By Md. A Sabur
In the wake of rapid changes due to economic growth, women in Bangladesh have quickly begun to participate in secular education and paid labor. At the same time, there has been increasing visibility of Islamic practices and gender conservatism among women. I address this paradox: “more modern” and “more religious” at the same time in contemporary Bangladeshi society. My research focuses on the meaning of veiling among Bengali Muslim migrant families in rural Bangladesh. These women are experiencing upward class mobility based on remittances from family members who are migrant workers.
The findings from my recent article in Gender & Society focus on transnational families whose husbands work abroad and whose wives take care of families in rural Bangladesh. I show that veiling is not simply religiously motivated but also helps cultivate social boundaries, distancing these women who aspire to or already belong to the middle class from working-class or poor women. They do gender by veiling because doing so also identifies them as middle class and so they gain privilege, status, and prestige in rural Bangladesh.
My research team and I interviewed 57 Muslim migrant couples (114 interviews). We also did ethnographic research in Bangladesh, Qatar, Saudi Arabia, Singapore, and South Korea. 43 of the 57 wives in these migrant couples practice veiling in public spaces—including the burqa, abaya, khimar, headscarf, and chador. Only two Muslim couples disagreed that women should veil and do not practice veiling. Twelve couples mention that although wives do not currently practice veiling, they may in the future. All the remaining 43 couples (86 respondents) report that veiling was practiced and discussed why at some length in the interviews.
Although veiling is usually explained as a gendered expression of religiosity, my research digs deep into the everyday uses of veiling in Muslim families. We learned that the women in middle-class families wear veils to protect their natal and husbands’ families’ honor and assert their middle-class status. In some cases, these families have attained middle-class status through remittances from migrant husbands. Veiling serves as a form of conspicuous consumption, validating their newly acquired social status and setting them apart from lower-class Muslim families. Middle-class Muslim families both enable and encourage veiling to signal their upward class mobility.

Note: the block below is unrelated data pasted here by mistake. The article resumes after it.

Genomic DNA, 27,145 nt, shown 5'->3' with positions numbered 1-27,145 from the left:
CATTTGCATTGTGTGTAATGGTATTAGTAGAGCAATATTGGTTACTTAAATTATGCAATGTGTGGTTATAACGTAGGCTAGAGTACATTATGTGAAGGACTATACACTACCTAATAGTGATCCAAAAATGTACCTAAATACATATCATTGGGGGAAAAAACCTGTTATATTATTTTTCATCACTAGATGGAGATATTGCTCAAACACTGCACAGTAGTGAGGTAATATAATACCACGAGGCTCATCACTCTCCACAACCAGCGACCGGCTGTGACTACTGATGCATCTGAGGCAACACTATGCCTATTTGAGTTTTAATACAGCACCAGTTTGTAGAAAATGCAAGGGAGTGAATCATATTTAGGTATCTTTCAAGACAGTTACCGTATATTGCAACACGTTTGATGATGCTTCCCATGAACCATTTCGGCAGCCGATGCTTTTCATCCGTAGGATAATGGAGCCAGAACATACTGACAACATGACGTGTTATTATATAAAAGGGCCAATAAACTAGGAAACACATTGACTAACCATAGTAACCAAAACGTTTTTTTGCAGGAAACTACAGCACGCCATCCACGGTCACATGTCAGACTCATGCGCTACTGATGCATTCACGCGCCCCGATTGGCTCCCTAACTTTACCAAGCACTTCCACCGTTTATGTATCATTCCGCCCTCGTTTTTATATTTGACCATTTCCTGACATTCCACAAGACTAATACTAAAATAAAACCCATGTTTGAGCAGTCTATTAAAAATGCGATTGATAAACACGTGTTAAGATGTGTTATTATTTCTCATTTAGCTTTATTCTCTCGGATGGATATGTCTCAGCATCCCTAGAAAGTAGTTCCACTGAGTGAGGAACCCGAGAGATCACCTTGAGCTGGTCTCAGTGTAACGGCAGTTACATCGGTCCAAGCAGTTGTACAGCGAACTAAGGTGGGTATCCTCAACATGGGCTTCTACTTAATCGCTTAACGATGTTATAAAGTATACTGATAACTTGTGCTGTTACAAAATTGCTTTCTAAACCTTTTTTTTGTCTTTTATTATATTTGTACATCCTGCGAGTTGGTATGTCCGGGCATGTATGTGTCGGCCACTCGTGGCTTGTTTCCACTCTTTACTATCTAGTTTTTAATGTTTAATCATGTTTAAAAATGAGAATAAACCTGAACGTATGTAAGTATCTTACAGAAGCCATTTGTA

Middle-class Muslim women make a variety of choices in what veils they wear, when they wear them and where they wear them. Their husbands also send or bring them expensive veils from abroad, which helps solidify their class status while encouraging them to veil. Yet while veiling helps women and their families emphasize their middle-class status, new middle-class Muslims encounter challenges, tension, and conflicts. For example, women may face generational conflicts as to “proper” gender norms, with mothers-in-law concerned that wives do not wear traditional sarees and have instead adopted veiling.
In the age of globalization and transnational labor migration, the expansion of the new middle-class has been accompanied by gender conservatism in many locations like Bangladesh. My research shows that veiling serves to daily produce class inequality and social hierarchy through conspicuous consumption.
Md A Sabur (@SaburMdA) is a graduate student in the Department of Sociology at the University of Massachusetts Amherst and a senior lecturer in the Department of Political Science and Sociology at North South University Dhaka, Bangladesh. His research focuses on transnational labor migration, remittances, and changes in women’s status in rural Bangladesh.